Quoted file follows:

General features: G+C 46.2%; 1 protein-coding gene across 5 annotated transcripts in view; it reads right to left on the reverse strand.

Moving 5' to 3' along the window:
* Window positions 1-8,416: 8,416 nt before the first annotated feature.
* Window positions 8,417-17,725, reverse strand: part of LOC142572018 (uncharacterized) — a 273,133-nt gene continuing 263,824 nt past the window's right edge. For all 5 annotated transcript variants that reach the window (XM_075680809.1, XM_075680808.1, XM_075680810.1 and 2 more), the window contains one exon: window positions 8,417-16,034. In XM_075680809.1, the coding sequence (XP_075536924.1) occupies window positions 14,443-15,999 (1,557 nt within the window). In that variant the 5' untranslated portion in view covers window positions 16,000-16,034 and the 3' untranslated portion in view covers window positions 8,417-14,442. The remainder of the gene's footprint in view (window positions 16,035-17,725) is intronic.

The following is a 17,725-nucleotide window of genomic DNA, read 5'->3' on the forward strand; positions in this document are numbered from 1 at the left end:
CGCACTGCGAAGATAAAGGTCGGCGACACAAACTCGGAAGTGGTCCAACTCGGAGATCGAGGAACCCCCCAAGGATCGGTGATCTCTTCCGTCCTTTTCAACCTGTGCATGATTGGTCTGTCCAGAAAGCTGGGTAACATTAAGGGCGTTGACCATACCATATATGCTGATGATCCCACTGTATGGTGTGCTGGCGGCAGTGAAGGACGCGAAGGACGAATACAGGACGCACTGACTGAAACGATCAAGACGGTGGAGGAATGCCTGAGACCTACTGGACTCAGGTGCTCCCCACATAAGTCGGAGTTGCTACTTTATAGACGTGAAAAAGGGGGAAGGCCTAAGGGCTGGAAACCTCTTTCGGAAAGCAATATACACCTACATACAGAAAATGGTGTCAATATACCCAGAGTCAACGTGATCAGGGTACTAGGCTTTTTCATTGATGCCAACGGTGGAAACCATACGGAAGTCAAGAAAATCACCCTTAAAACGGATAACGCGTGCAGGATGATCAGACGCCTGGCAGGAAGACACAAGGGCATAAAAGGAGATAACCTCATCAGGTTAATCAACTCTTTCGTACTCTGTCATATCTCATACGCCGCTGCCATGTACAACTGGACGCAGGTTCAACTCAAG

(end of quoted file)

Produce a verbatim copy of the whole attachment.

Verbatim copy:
General features: G+C 46.2%; 1 protein-coding gene across 5 annotated transcripts in view; it reads right to left on the reverse strand.

Moving 5' to 3' along the window:
* Window positions 1-8,416: 8,416 nt before the first annotated feature.
* Window positions 8,417-17,725, reverse strand: part of LOC142572018 (uncharacterized) — a 273,133-nt gene continuing 263,824 nt past the window's right edge. For all 5 annotated transcript variants that reach the window (XM_075680809.1, XM_075680808.1, XM_075680810.1 and 2 more), the window contains one exon: window positions 8,417-16,034. In XM_075680809.1, the coding sequence (XP_075536924.1) occupies window positions 14,443-15,999 (1,557 nt within the window). In that variant the 5' untranslated portion in view covers window positions 16,000-16,034 and the 3' untranslated portion in view covers window positions 8,417-14,442. The remainder of the gene's footprint in view (window positions 16,035-17,725) is intronic.

The following is a 17,725-nucleotide window of genomic DNA, read 5'->3' on the forward strand; positions in this document are numbered from 1 at the left end:
CGCACTGCGAAGATAAAGGTCGGCGACACAAACTCGGAAGTGGTCCAACTCGGAGATCGAGGAACCCCCCAAGGATCGGTGATCTCTTCCGTCCTTTTCAACCTGTGCATGATTGGTCTGTCCAGAAAGCTGGGTAACATTAAGGGCGTTGACCATACCATATATGCTGATGATCCCACTGTATGGTGTGCTGGCGGCAGTGAAGGACGCGAAGGACGAATACAGGACGCACTGACTGAAACGATCAAGACGGTGGAGGAATGCCTGAGACCTACTGGACTCAGGTGCTCCCCACATAAGTCGGAGTTGCTACTTTATAGACGTGAAAAAGGGGGAAGGCCTAAGGGCTGGAAACCTCTTTCGGAAAGCAATATACACCTACATACAGAAAATGGTGTCAATATACCCAGAGTCAACGTGATCAGGGTACTAGGCTTTTTCATTGATGCCAACGGTGGAAACCATACGGAAGTCAAGAAAATCACCCTTAAAACGGATAACGCGTGCAGGATGATCAGACGCCTGGCAGGAAGACACAAGGGCATAAAAGGAGATAACCTCATCAGGTTAATCAACTCTTTCGTACTCTGTCATATCTCATACGCCGCTGCCATGTACAACTGGACGCAGGTTCAACTCAAG